We were also called to try to rescue any survivors of a civilian plane crash. The local Governor used it as a photo op. A couple special forces teams were called in as well. The country of the originating plane that crashed, in addition to not thanking any of us, called us names and accused us of trying to keep them from having their dead back.
As I said, it’s generally thankless, so when someone says “Thank you” I take it as genuine and appreciate the sentiment. I don’t expect thanks, I learned that long ago, but common courtesy and civility are much appreciated.

KatawaGrey's avatar

@Trillian: It seems to me that those people who have thankless jobs deserve thanks the most.

Ivan's avatar

By all means, if people in the military are doing things worthy of thanks, then I will thank them. This question is about thanking someone simply for wearing the uniform. For all you know, that person could be a terrible soldier who has never helped anyone in his life.

Response moderated (Personal Attack)
gtreyger's avatar

A veteran is someone who, at one point in his/her life wrote a blank check made payable to ‘The United States of America’ for an amount of ‘up to and including my life.’

gtreyger's avatar

We few, we happy few, we band of brothers;
For he today that sheds his blood with me
Shall be my brother; be he ne’er so vile,
This day shall gentle his condition;
And gentlemen in England now-a-bed
Shall think themselves accurs’d they were not here,
And hold their manhoods cheap whiles any speaks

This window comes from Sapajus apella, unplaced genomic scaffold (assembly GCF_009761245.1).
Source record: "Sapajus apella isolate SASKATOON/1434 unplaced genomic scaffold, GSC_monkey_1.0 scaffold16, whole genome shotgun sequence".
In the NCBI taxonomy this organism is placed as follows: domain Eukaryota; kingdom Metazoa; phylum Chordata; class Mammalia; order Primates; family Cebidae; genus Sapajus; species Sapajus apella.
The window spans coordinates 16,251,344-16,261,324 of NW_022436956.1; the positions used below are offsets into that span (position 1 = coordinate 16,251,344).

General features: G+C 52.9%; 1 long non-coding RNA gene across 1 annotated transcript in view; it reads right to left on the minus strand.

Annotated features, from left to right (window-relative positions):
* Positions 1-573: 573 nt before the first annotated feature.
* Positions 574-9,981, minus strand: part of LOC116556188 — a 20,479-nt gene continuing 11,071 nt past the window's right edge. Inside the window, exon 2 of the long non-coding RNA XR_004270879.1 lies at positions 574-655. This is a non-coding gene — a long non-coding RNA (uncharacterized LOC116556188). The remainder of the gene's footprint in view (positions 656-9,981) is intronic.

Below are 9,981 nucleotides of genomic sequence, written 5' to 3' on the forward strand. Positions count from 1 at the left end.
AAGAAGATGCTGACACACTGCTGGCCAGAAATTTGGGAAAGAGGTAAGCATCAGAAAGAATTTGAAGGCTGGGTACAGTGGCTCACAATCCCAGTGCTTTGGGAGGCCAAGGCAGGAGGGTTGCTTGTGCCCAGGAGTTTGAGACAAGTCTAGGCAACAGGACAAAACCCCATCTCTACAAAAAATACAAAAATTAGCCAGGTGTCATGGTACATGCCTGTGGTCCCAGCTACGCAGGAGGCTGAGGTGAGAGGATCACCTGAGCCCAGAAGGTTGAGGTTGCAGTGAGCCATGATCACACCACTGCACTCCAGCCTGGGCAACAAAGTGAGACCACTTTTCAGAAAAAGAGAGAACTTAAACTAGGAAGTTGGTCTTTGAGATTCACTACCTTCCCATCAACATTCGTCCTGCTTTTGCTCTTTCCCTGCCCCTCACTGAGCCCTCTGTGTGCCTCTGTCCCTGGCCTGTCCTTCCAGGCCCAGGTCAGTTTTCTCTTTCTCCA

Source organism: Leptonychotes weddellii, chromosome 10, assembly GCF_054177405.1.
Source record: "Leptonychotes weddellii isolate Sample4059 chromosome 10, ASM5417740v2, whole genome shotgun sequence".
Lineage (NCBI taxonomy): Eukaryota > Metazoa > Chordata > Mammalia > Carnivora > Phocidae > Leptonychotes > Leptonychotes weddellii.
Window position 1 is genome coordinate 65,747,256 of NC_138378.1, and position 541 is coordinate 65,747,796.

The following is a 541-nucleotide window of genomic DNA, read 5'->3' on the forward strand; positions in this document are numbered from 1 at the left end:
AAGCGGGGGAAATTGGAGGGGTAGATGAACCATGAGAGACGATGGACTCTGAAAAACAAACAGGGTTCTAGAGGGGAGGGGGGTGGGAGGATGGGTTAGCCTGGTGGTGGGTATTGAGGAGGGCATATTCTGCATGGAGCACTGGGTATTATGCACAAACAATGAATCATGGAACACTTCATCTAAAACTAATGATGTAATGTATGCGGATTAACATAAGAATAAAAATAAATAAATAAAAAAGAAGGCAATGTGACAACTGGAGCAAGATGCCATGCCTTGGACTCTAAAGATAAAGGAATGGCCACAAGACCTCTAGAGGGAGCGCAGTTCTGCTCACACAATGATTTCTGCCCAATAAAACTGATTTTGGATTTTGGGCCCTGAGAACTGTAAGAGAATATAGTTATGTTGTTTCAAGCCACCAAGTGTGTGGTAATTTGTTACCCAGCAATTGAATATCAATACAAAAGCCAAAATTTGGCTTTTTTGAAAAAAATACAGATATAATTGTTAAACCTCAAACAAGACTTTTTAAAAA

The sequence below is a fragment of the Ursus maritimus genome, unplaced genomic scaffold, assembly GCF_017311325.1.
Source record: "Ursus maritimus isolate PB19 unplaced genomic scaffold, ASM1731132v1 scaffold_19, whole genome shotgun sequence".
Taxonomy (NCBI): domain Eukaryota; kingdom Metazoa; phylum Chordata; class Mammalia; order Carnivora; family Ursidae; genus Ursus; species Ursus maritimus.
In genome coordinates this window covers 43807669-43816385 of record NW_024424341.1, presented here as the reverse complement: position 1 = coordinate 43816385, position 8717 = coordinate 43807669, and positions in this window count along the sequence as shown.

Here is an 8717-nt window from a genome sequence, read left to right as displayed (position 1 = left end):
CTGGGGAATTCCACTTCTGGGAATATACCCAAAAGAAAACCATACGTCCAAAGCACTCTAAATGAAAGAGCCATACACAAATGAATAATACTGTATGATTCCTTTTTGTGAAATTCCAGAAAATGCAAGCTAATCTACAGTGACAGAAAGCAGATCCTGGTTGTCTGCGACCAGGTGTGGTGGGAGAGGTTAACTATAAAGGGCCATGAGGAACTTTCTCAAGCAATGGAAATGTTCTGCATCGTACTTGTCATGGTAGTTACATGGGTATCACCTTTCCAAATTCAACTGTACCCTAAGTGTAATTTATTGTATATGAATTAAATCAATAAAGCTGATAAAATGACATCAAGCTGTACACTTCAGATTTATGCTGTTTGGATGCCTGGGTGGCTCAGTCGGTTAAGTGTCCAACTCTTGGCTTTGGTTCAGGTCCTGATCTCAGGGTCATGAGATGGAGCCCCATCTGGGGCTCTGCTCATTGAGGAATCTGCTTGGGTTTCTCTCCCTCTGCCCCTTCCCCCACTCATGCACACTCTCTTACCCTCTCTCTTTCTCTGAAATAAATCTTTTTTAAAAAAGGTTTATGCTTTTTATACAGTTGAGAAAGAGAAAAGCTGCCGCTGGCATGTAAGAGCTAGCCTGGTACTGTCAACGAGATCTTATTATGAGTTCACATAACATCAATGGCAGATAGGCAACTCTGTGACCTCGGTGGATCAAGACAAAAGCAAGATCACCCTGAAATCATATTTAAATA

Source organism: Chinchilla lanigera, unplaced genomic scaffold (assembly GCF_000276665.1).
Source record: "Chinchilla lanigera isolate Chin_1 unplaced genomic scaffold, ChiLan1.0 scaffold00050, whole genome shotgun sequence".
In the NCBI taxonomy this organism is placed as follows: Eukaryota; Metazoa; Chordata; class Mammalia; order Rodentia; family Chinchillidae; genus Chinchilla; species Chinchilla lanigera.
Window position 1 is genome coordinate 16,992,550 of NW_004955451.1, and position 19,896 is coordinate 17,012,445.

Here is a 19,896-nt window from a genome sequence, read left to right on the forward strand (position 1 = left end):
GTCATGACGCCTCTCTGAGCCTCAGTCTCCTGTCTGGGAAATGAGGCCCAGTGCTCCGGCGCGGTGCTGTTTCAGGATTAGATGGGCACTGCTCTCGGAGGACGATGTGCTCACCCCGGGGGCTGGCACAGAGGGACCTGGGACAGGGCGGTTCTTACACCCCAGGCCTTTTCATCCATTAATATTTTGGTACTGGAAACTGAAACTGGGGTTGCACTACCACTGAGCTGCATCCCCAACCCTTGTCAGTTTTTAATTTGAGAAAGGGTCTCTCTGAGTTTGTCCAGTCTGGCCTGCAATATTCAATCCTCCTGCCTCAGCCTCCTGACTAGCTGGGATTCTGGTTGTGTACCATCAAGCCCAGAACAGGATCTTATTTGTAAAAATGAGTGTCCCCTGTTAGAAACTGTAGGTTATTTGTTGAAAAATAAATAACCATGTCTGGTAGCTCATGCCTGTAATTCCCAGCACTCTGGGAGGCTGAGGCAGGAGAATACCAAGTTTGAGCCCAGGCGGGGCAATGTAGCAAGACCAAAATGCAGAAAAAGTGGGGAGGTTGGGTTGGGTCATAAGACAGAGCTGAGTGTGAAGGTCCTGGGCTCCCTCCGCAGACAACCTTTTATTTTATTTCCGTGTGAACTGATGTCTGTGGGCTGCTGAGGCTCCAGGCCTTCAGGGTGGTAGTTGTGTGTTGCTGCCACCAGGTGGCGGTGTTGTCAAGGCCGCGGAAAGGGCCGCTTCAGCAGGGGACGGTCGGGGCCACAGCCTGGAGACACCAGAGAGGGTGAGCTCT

That fought with us upon Saint Crispin’s day.

-William Shakespeare

gtreyger's avatar

It is the soldier, not the reporter, who has given us the freedom of the press.

It is the soldier, not the poet, who has given us freedom of speech

It is the soldier, not the campus organizer, who has given us the freedom to demonstrate.

It is the soldier, not the lawyer, who has given us the right to a fair trial.

It is the soldier who salutes the flag, who serves under the flag, and whose coffin is draped by the flag, who allows the protester to burn the flag.

-Father Denis O’Brian – U.S. Marine Corps

jerv's avatar

I don’t consider it rude if somebody thanks me for my service, but I do get annoyed by the hero worshipers. I am a regular guy who just happens to have collected a few paychecks from Uncle Sam to go play around a bit in the Persian Gulf. Save the worship for guys like Salvatore Giunta

KatawaGrey's avatar

@jerv: I actually got to shake this man’s hand. I was extremely honored.

tankerbabe19k's avatar

I currently have 3 members of my family proudly serving our Country. I have been thanking our service members every time I see one either in uniform or on post. From what they tell me they really do appreciate the comments. It’s a sad day when we can’t thank our service members for providing for our freedom. Thank you to all of you and for what you do every day.